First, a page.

You know, murder in Russia is a very common thing. Three years ago Juri Schtschekotschichin, a journalist with the “Nowaja Gazeta” and member of the Duma was murdered because he was investigating the smuggling of furniture that was being covered up by members of the secret service. No case was brought. Later Paul Chlebnikov, the American editor of the Russian “Forbes”, was executed. This case has not been solved as yet. The murder of Politkovskaya was nothing new for us. Anna was very famous, a very hard and unconciliatory critic of the people currently in power, and above all of Putin personally. Anna’s murder confirmed for many their hypothesis that our country is headed by a terrorist regime.

Do you think that this murder will ever be ­solved?

If Russian state authorities were involved in it, then no. I suspect that the police forces of the Russian Federation were involved in this murder. I think that this terrible event has opened the eyes of Western observers a little. Until that point, it had seemed to them that the Russians are still wild bears who don’t need Western freedoms. They accepted that there is complete chaos in Russia, everybody steals and a strong president holds the sceptre in the hand. But the murder of Politkovskaya showed that our country is not headed by a strong power but by a collapsing institution called the “State”. This is, in fact, a conglomerate of different business structures that creates capital using the country’s resources and the state budget. The situation is worsened by the fact that, while under Jelzin it was still possible to “breathe fresh air”, to carry out investigations and to publish the results, under Putin it is difficult to breathe and utterly impossible to carry out any kind of investigative journalism. 

Do I understand you correctly? That today you would prefer the 1990s even though it is known that, during the presidential election in 1996, the media allowed themselves to be bought and supported Jelzin with every possible means?
You know: I never sold myself to anybody. I have worked as an investigative journalist since 1986. But I have never written an article to order. I don’t like these generalisations. I only appear as me, myself.

Then I ask you personally: do you think the 1990s were better?

Yes, without a doubt.  For me, despite the chaos and the confusion caused by crime, these freedoms are more valuable than the right to a security that doesn’t really exist anyhow. In the 1990s at least one newspaper in three began to publish sensitive material. At that time I could go to almost any ministry, get information, meet civil servants and ask them questions. Today this would be impossible.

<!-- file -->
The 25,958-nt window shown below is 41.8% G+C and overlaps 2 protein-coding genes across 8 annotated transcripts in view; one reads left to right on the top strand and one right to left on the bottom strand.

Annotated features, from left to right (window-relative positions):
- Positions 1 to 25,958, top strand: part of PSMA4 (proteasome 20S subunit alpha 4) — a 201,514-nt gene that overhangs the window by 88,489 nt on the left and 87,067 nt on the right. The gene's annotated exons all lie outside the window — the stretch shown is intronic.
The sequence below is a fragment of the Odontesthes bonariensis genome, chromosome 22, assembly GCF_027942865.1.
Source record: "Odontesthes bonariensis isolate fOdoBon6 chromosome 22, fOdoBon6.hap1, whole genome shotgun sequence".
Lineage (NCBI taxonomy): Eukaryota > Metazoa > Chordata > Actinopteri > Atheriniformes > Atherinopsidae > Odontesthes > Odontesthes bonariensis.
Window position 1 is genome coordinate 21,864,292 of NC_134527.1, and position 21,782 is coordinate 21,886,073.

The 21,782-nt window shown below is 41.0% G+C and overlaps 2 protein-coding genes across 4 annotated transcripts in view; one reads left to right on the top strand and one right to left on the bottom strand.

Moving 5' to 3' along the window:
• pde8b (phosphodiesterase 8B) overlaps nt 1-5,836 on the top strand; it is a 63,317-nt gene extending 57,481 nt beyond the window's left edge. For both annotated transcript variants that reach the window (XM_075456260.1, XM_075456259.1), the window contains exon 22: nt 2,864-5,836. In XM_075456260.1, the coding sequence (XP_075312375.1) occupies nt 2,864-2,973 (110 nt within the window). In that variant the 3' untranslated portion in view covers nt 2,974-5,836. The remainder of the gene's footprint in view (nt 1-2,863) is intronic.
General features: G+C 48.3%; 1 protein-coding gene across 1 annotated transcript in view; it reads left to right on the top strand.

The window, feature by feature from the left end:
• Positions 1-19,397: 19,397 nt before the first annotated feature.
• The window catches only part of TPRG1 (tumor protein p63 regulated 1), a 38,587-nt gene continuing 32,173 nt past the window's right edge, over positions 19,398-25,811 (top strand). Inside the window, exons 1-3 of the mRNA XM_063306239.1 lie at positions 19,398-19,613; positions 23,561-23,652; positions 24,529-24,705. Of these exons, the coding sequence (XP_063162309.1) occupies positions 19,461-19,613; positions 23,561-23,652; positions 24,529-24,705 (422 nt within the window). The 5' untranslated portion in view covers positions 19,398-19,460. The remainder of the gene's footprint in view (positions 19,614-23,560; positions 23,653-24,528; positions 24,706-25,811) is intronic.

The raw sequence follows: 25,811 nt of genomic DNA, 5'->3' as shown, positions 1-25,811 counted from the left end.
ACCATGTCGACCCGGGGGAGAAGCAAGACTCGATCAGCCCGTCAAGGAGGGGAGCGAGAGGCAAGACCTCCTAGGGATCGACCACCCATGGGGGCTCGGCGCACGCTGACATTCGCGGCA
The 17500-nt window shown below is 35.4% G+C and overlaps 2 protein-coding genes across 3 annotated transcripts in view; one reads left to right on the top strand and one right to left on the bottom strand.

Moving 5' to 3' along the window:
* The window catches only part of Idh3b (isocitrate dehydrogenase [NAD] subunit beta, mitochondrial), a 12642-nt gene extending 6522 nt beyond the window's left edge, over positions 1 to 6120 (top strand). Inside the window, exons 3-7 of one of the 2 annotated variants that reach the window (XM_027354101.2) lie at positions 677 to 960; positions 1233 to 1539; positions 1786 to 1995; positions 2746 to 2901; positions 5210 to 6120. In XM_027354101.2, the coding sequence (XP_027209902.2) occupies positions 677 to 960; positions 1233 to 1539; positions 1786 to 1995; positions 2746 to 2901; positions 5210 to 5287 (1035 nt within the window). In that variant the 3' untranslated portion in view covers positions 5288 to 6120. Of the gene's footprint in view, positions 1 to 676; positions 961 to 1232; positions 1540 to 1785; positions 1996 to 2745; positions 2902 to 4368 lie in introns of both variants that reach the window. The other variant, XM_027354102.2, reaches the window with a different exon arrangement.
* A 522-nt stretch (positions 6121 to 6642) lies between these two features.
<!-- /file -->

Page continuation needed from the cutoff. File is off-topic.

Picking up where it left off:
But in the Nineties the oligarchs had the reins in their hands.

I have worked a lot in the West. There, a medium is generally owned by a tangible person. If in Russia a medium belongs to, say, Vladimir Gussinski, then that’s called oligarchic. Why, actually? Where does this distortion in Western perception come from? Where do you in the West get your convictions about how good and honest journalism should be practiced? Perhaps in fact it is the case that you in the West could learn something from us. Forgive my impertinence: I haven’t seen much investigative work of any quality carried out in the West. In contrast we have carried out this kind of work.

I meant the pluralism of the Nineties. Surely it was to an extent an “oligarchic” pluralism, which, due to the current Putin regime, is in my opinion somewhat glorified.

Of course in the 1990s there were restrictions on freedom of expression but, due to the fact that the media belonged to different business structures, despite influence being exerted pluralism was preserved. At that time the State owned less than 34 per cent of the media throughout the country, today the figure is 98 per cent. One should not brand Russian oligarchy capitalism to such an extent, these kinds of things existed in many countries in the world. We still have monopolies today: “General Motors” or the “Times Corporation” in the USA. Each of them defends their interests aggressively. In Russia, where there is a complete lack of any form of civil society this kind of capitalism has taken on a more hideous form. But journalism has not ceased to be journalism just because of this.

And today?